Most of us turn time into money regularly. While the rate of exchange--our wage rate--may not be all we would like, making this swap is no great feat. Turning money into time is much harder. There are, of course, ways to perform the 20th century version of alchemy-you can hire a gardener and a housekeeper, for example. But, in general, we have only limited opportunities to buy time with money.
In that sense, the ultimate scarce resource for many people is not money but time. How people spend their time may reveal more about a society than how they spend their money. Unfortunately, while mountains of statistics and volumes of research testify to how people use their money, we have only fragmentary evidence on how they use their time. That's why a research paper by F. Thomas Juster and Frank P. Stafford, just published in The Journal of Economic Literature and excerpted in the Conference Board's Economic Times, is so fascinating.
The two University of Michigan economists review survey data on time usage accumulated over two decades and cover a variety of countries. The data come from time diaries, which, while far from perfect, provide the most accurate measurements we have. In this short space, I will focus on recent comparisons between Americans and the allegedly superefficient and highly motivated Japanese. In general, the statistics do not suggest that Americans are fat and lazy. But they do raise some disquieting concerns about the future. At the broadest level, Americans (in 1981) and Japanese (in 1985) spent their time in strikingly similar ways. Out of each 168-hour week, Americans on average devoted 56 hours to work, 70 hours to sleeping, eating, and other personal care, and 42 hours to leisure activities. Japanese allocated 56 hours to work, 72 to sleeping and other necessary activities, and 40 hours to everything else. At this level, life in Osaka looks much like life in Chicago.
TV GAP. But differences, some expected and some surprising, emerge when we peer below the surface. Take the breakdown of total work into work in the home and work for pay. The typical Japanese man devotes considerably more hours to his job than the typical American man (52 vs. 44, including commuting time). But he puts in vastly fewer hours at home (3.5 vs. 13.8). In total, American men worked about 2.3 hours a week more than Japanese men. Did you know that? I didn't. By the way, women in both countries put in almost exactly the same workweek: about 31 hours at home and 24 in the workplace.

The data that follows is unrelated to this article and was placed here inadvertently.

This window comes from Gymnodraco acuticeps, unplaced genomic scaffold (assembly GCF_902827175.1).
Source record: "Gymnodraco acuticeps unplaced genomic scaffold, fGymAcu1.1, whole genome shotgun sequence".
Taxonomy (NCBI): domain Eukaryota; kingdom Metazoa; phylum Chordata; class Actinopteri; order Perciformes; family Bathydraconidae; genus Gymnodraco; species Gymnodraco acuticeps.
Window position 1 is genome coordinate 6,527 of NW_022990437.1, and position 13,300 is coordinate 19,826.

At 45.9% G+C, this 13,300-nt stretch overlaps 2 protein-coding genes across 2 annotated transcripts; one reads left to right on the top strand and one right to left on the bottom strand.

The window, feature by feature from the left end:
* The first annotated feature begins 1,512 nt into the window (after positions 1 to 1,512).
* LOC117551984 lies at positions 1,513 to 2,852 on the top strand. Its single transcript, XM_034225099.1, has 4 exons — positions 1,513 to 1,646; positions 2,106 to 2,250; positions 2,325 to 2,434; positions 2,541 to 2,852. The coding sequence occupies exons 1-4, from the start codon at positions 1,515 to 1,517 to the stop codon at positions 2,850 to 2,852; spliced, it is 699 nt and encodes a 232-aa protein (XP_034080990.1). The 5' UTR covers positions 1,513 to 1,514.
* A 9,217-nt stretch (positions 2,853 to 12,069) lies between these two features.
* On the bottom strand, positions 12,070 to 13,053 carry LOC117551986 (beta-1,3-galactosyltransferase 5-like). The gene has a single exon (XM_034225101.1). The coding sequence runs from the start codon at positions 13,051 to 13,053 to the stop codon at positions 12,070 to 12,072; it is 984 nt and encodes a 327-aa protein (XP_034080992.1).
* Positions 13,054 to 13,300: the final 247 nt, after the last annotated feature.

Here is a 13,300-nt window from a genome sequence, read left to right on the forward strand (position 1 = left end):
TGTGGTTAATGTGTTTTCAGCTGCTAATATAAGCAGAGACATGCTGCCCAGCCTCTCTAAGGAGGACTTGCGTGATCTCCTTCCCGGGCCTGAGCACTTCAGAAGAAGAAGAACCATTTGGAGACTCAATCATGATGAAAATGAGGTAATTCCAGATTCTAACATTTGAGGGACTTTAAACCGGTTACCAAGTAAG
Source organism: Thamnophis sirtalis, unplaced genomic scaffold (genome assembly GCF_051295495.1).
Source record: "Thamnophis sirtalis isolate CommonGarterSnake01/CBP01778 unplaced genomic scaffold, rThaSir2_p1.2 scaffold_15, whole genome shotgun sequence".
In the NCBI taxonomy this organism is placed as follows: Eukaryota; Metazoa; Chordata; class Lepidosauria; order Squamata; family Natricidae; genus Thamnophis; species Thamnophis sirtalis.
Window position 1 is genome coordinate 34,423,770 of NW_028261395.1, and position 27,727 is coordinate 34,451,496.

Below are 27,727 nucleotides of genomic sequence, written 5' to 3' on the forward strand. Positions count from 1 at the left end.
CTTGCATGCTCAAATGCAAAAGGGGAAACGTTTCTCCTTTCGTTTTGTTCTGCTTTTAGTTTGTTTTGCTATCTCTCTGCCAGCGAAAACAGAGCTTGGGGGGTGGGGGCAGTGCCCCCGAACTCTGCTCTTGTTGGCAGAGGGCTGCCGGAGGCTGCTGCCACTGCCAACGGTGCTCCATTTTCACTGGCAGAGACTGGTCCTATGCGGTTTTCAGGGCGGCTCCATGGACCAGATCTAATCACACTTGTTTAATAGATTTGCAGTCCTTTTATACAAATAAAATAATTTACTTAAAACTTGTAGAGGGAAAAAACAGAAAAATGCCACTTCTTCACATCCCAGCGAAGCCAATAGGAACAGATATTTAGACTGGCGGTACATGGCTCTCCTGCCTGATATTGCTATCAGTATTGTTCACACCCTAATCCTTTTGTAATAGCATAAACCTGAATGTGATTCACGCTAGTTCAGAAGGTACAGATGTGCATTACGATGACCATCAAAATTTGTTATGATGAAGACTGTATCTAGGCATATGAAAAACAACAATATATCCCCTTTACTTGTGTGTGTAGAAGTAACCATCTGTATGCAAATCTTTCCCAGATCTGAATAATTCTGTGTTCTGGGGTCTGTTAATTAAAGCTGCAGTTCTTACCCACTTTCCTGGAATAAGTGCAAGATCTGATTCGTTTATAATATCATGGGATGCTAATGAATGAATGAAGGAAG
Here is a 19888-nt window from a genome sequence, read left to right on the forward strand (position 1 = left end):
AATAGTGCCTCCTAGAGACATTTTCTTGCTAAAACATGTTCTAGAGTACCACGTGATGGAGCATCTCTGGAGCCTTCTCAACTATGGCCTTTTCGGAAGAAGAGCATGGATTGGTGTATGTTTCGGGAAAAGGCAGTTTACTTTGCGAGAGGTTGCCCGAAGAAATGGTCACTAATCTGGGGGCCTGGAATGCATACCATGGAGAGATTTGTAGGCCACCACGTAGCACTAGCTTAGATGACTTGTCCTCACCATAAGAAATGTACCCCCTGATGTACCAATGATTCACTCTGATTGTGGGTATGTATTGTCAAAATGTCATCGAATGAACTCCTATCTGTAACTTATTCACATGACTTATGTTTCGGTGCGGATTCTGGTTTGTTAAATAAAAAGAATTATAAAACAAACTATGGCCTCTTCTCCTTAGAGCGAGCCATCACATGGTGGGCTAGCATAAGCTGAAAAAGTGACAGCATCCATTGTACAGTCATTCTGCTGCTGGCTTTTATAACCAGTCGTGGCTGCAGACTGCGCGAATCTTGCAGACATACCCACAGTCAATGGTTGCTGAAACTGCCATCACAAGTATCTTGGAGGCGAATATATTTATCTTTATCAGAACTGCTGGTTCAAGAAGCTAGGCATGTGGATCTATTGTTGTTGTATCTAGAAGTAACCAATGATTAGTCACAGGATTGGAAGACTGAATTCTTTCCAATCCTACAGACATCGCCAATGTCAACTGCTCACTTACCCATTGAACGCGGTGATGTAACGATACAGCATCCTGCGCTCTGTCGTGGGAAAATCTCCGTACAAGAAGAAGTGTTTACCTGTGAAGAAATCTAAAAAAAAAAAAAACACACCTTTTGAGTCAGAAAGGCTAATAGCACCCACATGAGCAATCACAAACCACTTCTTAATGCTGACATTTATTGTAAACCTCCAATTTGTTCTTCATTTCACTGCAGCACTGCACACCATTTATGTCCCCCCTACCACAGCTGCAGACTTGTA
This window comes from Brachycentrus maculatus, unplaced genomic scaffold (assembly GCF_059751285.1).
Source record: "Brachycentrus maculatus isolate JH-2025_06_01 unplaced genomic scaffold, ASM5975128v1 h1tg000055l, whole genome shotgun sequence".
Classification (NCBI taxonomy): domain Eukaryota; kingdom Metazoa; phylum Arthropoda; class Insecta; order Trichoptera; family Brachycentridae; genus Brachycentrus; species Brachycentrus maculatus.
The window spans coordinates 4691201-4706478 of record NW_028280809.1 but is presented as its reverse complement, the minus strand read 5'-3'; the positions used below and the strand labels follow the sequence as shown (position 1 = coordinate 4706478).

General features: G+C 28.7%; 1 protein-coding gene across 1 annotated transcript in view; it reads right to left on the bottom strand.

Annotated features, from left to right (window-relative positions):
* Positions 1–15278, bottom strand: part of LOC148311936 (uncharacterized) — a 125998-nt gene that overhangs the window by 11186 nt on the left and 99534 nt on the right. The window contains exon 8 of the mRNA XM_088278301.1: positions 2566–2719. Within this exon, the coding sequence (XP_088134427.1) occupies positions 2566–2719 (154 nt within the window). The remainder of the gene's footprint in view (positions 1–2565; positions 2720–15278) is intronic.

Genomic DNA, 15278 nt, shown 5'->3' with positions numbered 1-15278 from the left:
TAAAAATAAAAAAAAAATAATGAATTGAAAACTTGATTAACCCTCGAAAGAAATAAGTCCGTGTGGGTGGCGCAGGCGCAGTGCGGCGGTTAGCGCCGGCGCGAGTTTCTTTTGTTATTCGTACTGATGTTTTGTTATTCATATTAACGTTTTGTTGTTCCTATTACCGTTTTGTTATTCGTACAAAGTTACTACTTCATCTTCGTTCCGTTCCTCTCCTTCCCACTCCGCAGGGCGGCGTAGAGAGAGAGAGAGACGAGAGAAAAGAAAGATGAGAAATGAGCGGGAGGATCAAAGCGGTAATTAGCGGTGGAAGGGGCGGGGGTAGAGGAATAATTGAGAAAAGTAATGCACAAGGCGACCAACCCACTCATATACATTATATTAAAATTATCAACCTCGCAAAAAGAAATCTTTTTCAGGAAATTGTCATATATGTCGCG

The two peoples spent their leisure time differently. A typical American's 41.8 hours of leisure per week broke down as follows: 16.3 hours socializing with friends or family, 12.1 hours watching TV, and the remaining 13.4 hours on all other leisure activities. The Japanese spent much less time socializing (only 7.5 hours), much more time watching TV (19.4 hours), and the same 13.4 hours on everything else. The puny amount of socializing may reflect the Japanese custom of concentrating such activities in the workplace. But I think Americans can take solace in the data on couch potatoes. If Japanese television is as mind-numbing as American TV, we may yet win the competitive race. Stay tuned.
The numbers get worrisome when you look at the way schoolchildren allocated their time. During elementary school, Japanese kids spent 52% more hours in the classroom than American children. In junior high school and high school, the gap widened to about 60%. But the homework comparison was even more lopsided. In primary school, Japanese youngsters spent 8.3 hours a week studying, while American kids spent just 1.8 hours. In junior high school, the gap grew astonishingly, to 16.2 hours vs. 3.2 hours. And in high school, it was 19 hours vs. 3.8. In addition, Japanese kids spent two to three times as many hours reading as American kids did.
THE ROTE THING. If we count homework time and classroom time as equal and ignore outside reading, 12 years of Japanese education are equivalent (in terms of time spent) to 22.3 years of American education. Yes, I know we emphasize creativity and thinking while they emphasize rote learning, but 10.3 years does seem a big handicap-provided you wish to train a modern industrial work force rather than a legion of philosopher-poets.
The news is not all bad. Japanese children actually watch a bit more tv than American children, while our kids devote much more time to playing games and sports. Ours also sleep more. I score each of these comparisons in America's favor.
As ye sow, so shall ye reap. A recent survey of 16- to 65-year-olds in Oregon, a state that is certainly not at the bottom of the national literacy scale, found that only 12% of Oregonians could estimate the cost per ounce of peanut butter at $1.59 a pound. Only 18% could use a bus schedule to determine the right bus to take from origin to destination at a prescribed time. But 97% could locate information in a sports article.
Think about this when next you sit by your TV watching great American athletes sandwiched between clever, American-made commercials selling high-quality Japanese cars.